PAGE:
Starmer and Reeves angered some in the City when they abandoned its £28 billion green investment pledge in February but that tension has subsided as investors judge that the party is serious about the environment.

Reeves’ message of “securonomics” — making economic strength the priority, which she first set out on a visit to Washington last year — has gone down well in the City, according to Simon French, chief economist at investment bank Panmure Gordon. But Reeves’ approach is only really a “baseline,” he added, Labour will need more ambitious ideas to address the country’s challenges.

The party’s commitment to the rights of workers is less of a worry for the finance industry than other sectors which might fear higher wages and a crack down on zero hours contracts. What did animate the sector was Labour’s plan to tax more of the profits known as carried interest that private equity dealmakers take from successful investments. Some estimates suggest the rate could rise from 28% to as high as 45%, reviving warnings about the potential impact of Labour’s policies, something which has dogged its relationship with business and finance in the past.

Those warnings are balanced with a view that alternatives to the UK are not that compelling, as London retains the best financial eco-system in Europe. Labour's signaling of its policy on carried interest has also given the private sector time to get used to it. Similarly with taxes in the UK at their highest level since 1948, Conservative attacks on Labour’s tax policies have been some what blunted.

Yet, despite assurances from Labour some executives still believe a windfall tax on banks remains a possibility, either as a one-off levy, or by cutting interest paid on reserves held at the Bank of England, they said. Labour sought to play down that risk this week, saying such measures were not on the cards.

Balancing the Books

Reeves scored a win with bankers earlier this year when she said she would not reintroduce a cap on their bonuses. But banks now want more changes to pay, including shortening the seven-year deferral of compensation for senior managers that was introduced after the financial crisis to reduce risk. That has been discussed with regulators and the Treasury, bankers said, but could be a pro-City pay measure too far for Labour.

Hunt’s desire to keep home-grown tech and fintech talent listed in the UK is largely echoed by Labour, providing some continuity.

But the Conservatives struggled over whether to force pension funds and the planned British ISA to put a slice of their savings into UK assets. The move could help boost liquidity and company valuations in London, but it would also narrow people’s choices. Labour might be more open to linking the tax benefits people receive in pensions and ISAs with an obligation to put a share of the money into UK assets, French said.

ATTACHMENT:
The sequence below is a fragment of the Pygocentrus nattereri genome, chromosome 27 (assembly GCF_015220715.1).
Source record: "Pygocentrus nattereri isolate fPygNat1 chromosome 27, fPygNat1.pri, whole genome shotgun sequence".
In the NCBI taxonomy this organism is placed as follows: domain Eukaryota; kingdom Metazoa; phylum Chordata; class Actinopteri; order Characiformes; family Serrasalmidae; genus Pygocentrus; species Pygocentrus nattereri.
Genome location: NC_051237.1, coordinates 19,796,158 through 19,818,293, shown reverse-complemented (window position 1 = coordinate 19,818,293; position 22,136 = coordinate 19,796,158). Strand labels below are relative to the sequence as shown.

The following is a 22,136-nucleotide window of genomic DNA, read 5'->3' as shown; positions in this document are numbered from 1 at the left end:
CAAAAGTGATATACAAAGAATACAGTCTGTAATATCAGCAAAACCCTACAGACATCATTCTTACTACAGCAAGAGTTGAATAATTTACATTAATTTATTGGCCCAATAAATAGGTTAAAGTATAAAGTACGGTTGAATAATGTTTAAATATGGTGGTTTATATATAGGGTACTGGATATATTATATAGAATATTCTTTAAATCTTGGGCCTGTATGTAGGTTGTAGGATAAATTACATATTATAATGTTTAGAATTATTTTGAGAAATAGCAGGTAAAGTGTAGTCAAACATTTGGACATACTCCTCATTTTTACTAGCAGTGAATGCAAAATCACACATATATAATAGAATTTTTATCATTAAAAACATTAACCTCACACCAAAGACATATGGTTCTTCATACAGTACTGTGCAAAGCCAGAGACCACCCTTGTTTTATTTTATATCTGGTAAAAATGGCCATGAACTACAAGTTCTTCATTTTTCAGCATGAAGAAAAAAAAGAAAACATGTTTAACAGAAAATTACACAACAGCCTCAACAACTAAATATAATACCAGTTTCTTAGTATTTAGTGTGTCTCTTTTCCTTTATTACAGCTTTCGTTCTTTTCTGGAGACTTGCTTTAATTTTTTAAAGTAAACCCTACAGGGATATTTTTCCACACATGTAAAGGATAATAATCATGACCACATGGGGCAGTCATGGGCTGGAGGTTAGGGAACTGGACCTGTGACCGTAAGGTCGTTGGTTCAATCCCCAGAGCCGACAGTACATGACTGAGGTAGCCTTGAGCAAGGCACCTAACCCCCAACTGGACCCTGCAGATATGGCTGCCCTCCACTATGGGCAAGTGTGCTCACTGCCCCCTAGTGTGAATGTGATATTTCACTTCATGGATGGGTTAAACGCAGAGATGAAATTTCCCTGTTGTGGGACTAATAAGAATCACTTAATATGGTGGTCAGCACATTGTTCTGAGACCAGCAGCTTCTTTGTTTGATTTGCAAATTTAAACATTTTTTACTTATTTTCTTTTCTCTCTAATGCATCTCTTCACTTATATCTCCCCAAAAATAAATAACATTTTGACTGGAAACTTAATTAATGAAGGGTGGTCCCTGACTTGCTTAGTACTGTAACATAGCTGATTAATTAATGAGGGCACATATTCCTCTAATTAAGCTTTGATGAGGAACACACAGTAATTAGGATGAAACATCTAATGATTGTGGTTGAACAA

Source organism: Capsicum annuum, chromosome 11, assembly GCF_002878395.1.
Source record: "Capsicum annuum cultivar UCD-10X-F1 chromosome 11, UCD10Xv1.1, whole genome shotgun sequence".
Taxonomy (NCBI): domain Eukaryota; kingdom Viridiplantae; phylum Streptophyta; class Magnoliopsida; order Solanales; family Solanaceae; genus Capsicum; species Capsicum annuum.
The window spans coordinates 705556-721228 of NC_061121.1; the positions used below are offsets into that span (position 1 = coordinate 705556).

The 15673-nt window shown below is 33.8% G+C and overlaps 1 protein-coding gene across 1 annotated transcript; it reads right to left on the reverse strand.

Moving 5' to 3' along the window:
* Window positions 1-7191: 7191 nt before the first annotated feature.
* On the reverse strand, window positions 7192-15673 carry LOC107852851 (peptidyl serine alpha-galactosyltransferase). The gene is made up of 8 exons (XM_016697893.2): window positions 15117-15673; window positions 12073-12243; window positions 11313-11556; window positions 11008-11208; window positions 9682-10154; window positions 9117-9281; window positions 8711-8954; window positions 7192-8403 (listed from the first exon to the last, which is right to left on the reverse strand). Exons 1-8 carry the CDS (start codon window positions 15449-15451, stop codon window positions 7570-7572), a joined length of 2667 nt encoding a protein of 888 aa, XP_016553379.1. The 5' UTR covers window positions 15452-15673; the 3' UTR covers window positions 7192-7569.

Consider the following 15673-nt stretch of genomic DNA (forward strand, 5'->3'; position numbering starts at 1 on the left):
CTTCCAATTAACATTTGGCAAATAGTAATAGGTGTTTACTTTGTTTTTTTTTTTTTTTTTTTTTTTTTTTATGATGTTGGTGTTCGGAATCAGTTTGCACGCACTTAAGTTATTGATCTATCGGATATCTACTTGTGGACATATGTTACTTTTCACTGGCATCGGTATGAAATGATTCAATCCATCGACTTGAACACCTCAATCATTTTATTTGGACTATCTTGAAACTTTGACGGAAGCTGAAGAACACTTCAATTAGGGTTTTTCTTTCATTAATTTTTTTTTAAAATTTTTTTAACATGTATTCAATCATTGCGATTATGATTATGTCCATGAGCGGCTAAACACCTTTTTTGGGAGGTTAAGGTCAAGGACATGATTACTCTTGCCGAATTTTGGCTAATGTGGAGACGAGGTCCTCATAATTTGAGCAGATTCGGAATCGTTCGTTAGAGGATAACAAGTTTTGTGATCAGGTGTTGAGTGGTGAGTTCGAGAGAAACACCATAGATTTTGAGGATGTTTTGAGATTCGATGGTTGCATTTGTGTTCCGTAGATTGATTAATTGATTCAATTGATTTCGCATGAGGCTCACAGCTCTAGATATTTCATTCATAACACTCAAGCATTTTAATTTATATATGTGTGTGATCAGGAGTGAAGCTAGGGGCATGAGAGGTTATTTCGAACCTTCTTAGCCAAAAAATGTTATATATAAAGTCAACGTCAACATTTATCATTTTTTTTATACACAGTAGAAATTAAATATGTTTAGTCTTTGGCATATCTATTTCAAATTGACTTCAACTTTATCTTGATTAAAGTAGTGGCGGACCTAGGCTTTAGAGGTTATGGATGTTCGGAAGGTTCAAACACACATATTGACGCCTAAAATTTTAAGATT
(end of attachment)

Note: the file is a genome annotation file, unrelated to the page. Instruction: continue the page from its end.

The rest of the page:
To help navigate these tricky questions, some financiers want Labour to bring in more business people as advisers and to ministerial roles, just as Blair and his successor Gordon Brown did. A number have identified the investment minister role as key. The shadow minister responsible for investment is the London MP, Rushanara Ali. But a heavyweight City figure could also be added by appointing them to the Lords. Labour didn’t comment on whether it has any plans to appoint anyone else to the role.

“Investors are crying out for predictability and clear channels of communication. A strong focus on investment right at the heart of government is an absolute necessity,” said Gerry Grimstone, a UK board veteran who fulfilled the investment minister role for former Prime Minister Boris Johnson. That person will be needed to help Labour navigate difficult issues, such as how to tread the line between attracting investment from areas such as the Gulf, while taking account of concerns about undue influence from countries such as China, he said.

If Starmer wins, Labour will inherit a country set on a new post-Brexit path, raising questions about what type of economy the UK wants to be in the long term, how to arrange democratic oversight of regulators and how to balance consumer protection and growth.

Under the Conservatives, a battle has been raging around these topics, with ministers pushing for a pro-competitiveness agenda while regulators have wanted to use independence from the European Union to raise safety standards over lending and insurance capitalization. After a series of clashes a truce has been declared.

As part of that ending of hostilities the UK’s Prudential Regulation Authority — which oversees the UK's biggest banks and insurers — was set to unveil a final set of post-financial crisis Basel capital standards for UK banks. It was expected to break from years of capital raising to emphasize appropriate risk-taking and growth, but has now been delayed. It will be for Labour to decide what to do if elected, along with making a call on whether to go ahead with Hunt's planned sale of about £2 billion of NatWest shares to the public, a move that was welcomed as a pro-investment measure.

Some in the City think Reeves may want to wait before stepping out in front of a City audience just seven days after the election, to give time for a full briefing from Treasury officials of how things look behind the scenes. But the dinner in the Lord Mayor's grand lodgings of the Mansion House might be a powerful way to show Labour means that it wants to do business with the City.

--With assistance from Swetha Gopinath, Loukia Gyftopoulou and William Shaw.